Jan 01 2008

Mark Weisbrot on the Venezuelan Referendum

'It wasn't any surprise when Chávez conceded'

It isn’t easy to find U.S. press coverage of Venezuela that isn’t colored to some extent by the official U.S. distaste for President Hugo Chávez and his populist policies. Coverage of Venezuela’s recent referendum (12/2/07) on proposed constitutional amendments was no exception. In the wake of the narrow defeat of the reforms by a national vote, viewers could find Chris Matthews and Andrea Mitchell on MSNBC‘s Hardball (12/4/07) crowing that Chávez “getting it thrown back in his face this week” made them feel like “it’s Christmas three weeks early.” CounterSpin host Janine Jackson interviewed Mark Weisbrot, co-director of the Center […]

Jan 01 2008

Get Carter

NY Times punishes an ex-president for criticizing Israel

Though the New York Times ignored Jimmy Carter’s book Palestine: Peace Not Apartheid when it was first published–it didn’t review the book until it had already been on the Times’ bestseller list for five weeks–that didn’t stop the paper from running an article about a former Carter employee who didn’t like the book. The December 7, 2006 article began by reporting that Kenneth W. Stein, a former executive director of the Carter Center in Atlanta, had resigned, “citing concerns with the accuracy and integrity of Mr. Carter’s latest book.” It quoted Stein charging the book was “replete with factual errors, […]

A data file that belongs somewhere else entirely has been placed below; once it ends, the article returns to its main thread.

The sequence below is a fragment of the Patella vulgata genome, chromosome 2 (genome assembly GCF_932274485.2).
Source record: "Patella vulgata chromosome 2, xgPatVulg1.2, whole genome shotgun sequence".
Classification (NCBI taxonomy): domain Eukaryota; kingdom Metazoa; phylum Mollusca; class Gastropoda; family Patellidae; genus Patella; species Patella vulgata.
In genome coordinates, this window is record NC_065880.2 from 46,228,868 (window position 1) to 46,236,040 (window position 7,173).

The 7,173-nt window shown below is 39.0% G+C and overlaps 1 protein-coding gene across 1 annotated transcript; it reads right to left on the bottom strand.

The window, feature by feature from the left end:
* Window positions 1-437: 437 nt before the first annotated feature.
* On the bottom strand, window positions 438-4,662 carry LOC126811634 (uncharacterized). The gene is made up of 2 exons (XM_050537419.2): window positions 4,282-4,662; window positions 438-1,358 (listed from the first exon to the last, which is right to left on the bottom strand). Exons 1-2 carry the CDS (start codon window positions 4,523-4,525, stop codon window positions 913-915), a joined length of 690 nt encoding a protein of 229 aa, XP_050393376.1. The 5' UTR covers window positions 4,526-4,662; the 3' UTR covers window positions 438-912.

Jan 01 2008

Are People a ‘Special Interest’?

Media language equates citizens and money

We are raised on the notion that people are paramount in democracy–that it’s all about citizens who, through public discussion, campaigns and elections, decide who will lead and which policies will be pursued. But that notion is often undermined by political reporting and commentary, which often seems designed to get people out of the process and into a spectator role. One way this happens is when media use labels that disparage popular political involvement, while often giving corporate and moneyed political players a pass. In the media’s lexicon of political pejoratives, “pander” and “special interests” are in common usage. Examining […]

Jan 01 2008

Hollywood’s Media–and Washington’s

Rendition highlights the limits of torture discussion

“Guantánamo, a prison in no way ready to close, is at the heart of a conversation that almost no one seems willing to open.” Since September 27, 2007, when Karen Greenberg closed an article on TomDispatch.com with that observation, a media conversation about torture has unexpectedly taken off. The New York Times (10/4/07) published a lengthy exposé about the long turmoil at the Department of Justice caused by the Bush White House’s insistence that “enhanced interrogation” was key to fighting its “war on terror.” PBS’s Frontline (10/16/07) explored how Dick Cheney’s office secretly pushed the idea that the president could […]

Jan 01 2008

How to Lose Friends and Influence No One

A Wall Street Journal news analysis on November 13 had a familiar refrain: The Democrats are in trouble because Congress is unpopular, and the solution is to be nicer to the Republicans. After quoting Rep. Barney Frank (D-Mass.) saying, “if you try to be too political there’s a backlash,” reporter David Rogers wrote, “That backlash is evident: Congress’s approval rating has fallen from 31 percent in March to 19 percent this month in the latest Wall Street Journal/NBC News poll.” Rogers went on to offer advice on how the Democrats can “soften the tone” and “overcome . . . the […]